Human waste: An underestimated source of nutrient pollution in coastal seas of Bangladesh, India and Pakistan

Md Nurul Amin*, Carolien Kroeze, Maryna Strokal

*Corresponding author for this work

Research output: Contribution to journalArticleAcademicpeer-review

17 Citations (Scopus)

Abstract

Many people practice open defecation in south Asia. As a result, lot of human waste containing nutrients such as nitrogen (N) and phosphorus (P) enter rivers. Rivers transport these nutrients to coastal waters, resulting in marine pollution. This source of nutrient pollution is, however, ignored in many nutrient models. We quantify nutrient export by large rivers to coastal seas of Bangladesh, India and Pakistan, and the associated eutrophication potential in 2000 and 2050. Our new estimates for N and P inputs from human waste are one to two orders of magnitude higher than earlier model calculations. This leads to higher river export of nutrients to coastal seas, increasing the risk of coastal eutrophication potential (ICEP). The newly calculated future ICEP, for instance, Godavori river is 3 times higher than according to earlier studies. Our modeling approach is simple and transparent and can easily be applied to other data-poor basins.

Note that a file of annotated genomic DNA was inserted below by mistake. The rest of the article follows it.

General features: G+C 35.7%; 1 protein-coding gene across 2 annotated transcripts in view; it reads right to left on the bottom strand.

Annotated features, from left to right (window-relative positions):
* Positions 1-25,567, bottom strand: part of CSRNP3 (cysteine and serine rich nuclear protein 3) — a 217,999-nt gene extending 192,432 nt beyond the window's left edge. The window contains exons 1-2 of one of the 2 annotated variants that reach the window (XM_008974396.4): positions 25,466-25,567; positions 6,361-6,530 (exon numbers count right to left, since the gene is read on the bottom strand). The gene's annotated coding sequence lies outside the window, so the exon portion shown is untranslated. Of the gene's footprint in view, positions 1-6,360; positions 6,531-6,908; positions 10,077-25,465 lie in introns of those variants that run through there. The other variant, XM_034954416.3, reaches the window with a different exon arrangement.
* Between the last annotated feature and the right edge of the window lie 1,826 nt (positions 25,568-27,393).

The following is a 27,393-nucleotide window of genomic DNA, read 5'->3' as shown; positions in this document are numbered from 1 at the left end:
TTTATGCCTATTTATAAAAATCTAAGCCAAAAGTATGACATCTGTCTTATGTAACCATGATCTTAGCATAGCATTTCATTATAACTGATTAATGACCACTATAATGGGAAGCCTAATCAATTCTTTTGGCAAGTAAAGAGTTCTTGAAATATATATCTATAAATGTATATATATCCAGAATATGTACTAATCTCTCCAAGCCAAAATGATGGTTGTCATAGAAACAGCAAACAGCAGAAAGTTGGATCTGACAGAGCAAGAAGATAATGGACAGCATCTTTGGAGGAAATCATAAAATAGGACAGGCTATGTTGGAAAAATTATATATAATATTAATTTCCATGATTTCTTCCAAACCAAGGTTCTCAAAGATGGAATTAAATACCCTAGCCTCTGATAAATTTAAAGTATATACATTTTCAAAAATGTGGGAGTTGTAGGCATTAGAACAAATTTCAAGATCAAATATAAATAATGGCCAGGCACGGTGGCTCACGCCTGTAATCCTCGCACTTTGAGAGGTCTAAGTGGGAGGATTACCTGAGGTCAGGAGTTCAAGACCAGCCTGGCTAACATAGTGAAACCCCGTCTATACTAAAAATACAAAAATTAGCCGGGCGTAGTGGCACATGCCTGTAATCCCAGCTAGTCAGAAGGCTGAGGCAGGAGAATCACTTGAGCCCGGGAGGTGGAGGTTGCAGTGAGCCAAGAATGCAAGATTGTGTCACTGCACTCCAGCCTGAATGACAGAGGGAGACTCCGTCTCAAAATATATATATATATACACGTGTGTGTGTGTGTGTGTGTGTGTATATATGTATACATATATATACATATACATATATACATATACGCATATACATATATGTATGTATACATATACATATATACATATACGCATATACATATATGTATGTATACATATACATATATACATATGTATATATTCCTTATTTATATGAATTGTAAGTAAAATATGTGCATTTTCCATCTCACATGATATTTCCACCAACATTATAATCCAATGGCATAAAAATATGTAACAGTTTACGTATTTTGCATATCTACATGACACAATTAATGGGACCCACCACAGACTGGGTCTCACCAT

Original languageEnglish
Pages (from-to)131-140
JournalMarine Pollution Bulletin
Volume118
Issue number1-2
DOIs
Publication statusPublished - 2017

Keywords

  • Coastal water pollution
  • Human waste
  • Nutrient models, coastal eutrophication
  • Open defecation

Fingerprint Dive into the research topics of 'Human waste: An underestimated source of nutrient pollution in coastal seas of Bangladesh, India and Pakistan'. Together they form a unique fingerprint.

Cite this